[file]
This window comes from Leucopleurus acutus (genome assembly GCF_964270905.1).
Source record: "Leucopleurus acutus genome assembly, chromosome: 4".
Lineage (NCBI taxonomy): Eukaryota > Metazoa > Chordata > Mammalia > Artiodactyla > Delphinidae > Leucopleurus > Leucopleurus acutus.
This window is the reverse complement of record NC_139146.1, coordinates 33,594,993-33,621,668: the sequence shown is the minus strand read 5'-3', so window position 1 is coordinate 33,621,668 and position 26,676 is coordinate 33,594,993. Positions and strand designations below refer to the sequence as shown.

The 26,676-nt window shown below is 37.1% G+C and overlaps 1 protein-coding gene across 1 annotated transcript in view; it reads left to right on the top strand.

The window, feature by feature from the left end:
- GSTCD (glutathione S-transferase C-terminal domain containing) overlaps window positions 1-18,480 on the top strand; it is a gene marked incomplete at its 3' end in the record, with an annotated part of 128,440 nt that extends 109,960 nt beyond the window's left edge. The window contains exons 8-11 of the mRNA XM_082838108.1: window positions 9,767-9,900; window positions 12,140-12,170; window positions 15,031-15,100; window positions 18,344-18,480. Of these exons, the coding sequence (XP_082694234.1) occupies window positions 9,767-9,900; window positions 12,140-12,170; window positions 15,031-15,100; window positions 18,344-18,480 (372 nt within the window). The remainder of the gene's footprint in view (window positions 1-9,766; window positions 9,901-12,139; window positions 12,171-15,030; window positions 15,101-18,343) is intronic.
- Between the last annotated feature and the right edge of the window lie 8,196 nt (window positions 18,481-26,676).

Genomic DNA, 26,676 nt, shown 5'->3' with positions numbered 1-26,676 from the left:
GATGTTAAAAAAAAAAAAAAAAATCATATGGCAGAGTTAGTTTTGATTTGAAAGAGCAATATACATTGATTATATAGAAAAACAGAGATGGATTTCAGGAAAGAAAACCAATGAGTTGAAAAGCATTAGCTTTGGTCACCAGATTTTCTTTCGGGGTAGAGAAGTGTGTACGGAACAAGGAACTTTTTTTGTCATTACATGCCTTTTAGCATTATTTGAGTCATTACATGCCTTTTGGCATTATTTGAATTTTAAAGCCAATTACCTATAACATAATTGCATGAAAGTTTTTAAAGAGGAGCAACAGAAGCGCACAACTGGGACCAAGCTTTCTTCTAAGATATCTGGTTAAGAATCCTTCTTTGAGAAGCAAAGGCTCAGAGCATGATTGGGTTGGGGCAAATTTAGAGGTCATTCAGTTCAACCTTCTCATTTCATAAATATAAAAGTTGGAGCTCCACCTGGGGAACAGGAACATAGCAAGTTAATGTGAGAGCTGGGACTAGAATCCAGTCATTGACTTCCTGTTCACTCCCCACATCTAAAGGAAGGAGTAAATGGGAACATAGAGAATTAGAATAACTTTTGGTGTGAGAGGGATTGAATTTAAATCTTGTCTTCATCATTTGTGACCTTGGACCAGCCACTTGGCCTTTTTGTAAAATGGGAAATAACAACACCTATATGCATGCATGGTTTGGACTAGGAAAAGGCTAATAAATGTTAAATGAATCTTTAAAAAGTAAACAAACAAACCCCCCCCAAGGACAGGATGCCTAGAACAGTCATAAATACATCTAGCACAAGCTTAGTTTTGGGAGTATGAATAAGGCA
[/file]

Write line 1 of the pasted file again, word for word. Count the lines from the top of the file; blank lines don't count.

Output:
This window comes from Leucopleurus acutus (genome assembly GCF_964270905.1).